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Considerations for an HYPP N/H Horse

December 10, 2012

When it comes to buying a horse who’s an HYPP carrier, there are some things to consider.

Ask an ExpertQuestion:

I am looking at a horse to purchase. He is HYPP N/H. What special considerations should I look at, as he has never had an episode and is now 6 years old? What are the chances that he will eventually show signs? I am looking at this horse for a 10-year-old rider.

For

the answer to this question, the American Association of Equine Practitioners consulted Dr. Kerry Beckman.

Answer:

Possible results of HYPP testing are H/H (double positive), N/H (heterozygous) or N/N (normal).  N/H horses are also referred to as HYPP “carriers,” because they carry the disease in their genes but don’t always exhibit symptoms. Usually, a horse will shows signs of HYPP during the first few years of life, especially when training is intense. However, there are documented cases of horses showing signs of their first HYPP attack late in life. There is no way to predict if a N/H horse will show signs of HYPP during his or her lifetime.

I recommend that all American Quarter Horses be managed as if they have a tendency toward having HYPP attacks. Dietary management is extremely important in the management of affected horses. Dietary adjustments include:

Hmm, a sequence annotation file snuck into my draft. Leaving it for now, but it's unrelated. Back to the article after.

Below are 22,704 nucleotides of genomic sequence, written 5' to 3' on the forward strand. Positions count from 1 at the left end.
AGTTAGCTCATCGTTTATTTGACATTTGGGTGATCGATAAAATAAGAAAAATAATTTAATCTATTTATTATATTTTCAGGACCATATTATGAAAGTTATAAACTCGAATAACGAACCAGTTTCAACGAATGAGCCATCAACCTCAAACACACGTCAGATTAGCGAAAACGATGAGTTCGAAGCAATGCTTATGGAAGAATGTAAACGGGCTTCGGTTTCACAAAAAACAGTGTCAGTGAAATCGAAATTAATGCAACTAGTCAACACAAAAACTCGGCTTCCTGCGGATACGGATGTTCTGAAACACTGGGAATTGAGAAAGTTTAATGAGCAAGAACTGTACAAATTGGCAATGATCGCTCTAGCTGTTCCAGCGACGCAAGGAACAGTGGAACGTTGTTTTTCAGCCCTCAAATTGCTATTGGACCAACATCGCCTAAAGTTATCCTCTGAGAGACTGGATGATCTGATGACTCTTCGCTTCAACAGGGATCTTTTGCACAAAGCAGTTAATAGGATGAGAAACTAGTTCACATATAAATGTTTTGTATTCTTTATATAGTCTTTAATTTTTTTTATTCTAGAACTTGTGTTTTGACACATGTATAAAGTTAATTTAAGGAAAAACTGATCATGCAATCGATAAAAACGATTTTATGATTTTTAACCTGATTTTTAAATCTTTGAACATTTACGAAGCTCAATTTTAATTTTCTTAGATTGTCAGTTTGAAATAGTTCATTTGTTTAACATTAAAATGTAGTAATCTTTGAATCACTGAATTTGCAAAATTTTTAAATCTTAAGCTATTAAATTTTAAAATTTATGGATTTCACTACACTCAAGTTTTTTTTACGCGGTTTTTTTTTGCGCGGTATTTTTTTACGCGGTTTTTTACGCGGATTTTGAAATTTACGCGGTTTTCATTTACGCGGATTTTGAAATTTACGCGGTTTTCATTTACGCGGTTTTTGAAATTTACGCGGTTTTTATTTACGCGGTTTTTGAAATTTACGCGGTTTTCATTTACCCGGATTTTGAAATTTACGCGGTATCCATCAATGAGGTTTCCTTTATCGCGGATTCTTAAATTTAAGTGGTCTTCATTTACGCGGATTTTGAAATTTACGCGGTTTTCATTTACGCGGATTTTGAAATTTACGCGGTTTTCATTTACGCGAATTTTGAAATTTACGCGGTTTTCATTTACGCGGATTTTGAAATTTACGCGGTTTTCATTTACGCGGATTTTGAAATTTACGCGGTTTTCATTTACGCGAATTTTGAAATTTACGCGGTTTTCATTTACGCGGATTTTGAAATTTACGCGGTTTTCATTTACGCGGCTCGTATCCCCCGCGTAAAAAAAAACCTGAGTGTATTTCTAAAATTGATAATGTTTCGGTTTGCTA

1. Avoiding high potassium feeds such as alfalfa hay, brome hay, canola oil, soybean meal or oil, and sugar molasses and beet molasses, and replacing them with Timothy or Bermuda grass hay, grains such as oats, corn, wheat and barley, and beet pulp.
  2. Feeding several times a day.
  3. Exercising regularly and/or being allowed frequent access to a large paddock. If an attack has been documented, treatment of the horse with acetazolamide (under veterinary supervision) can also be helpful.

You are wise to investigate the potential health problems of a horse before you purchase him. You may also consider screening the horse for other genetic diseases. AQHA offers a five-panel genetic disease screening test through the University of California-Davis Veterinary Genetics Laboratory.

The test will screen for five potentially fatal genetic diseases often found in Quarter Horses:

  • Glycogen branching enzyme deficiency (GBED);
  • Hereditary equine regional dermal asthenia (HERDA);
  • Hyperkalemic periodic paralysis (HYPP);
  • Malignant hyperthermia (MH); and
  • Polysaccharide storage myopathy (PSSM).

The five-panel test is $85 for AQHA members and $125 for nonmembers. Call AQHA at (806) 376-4811 to secure your test for your horse.

– Dr. Kerry Beckman, member of the American Association of Equine Practitioners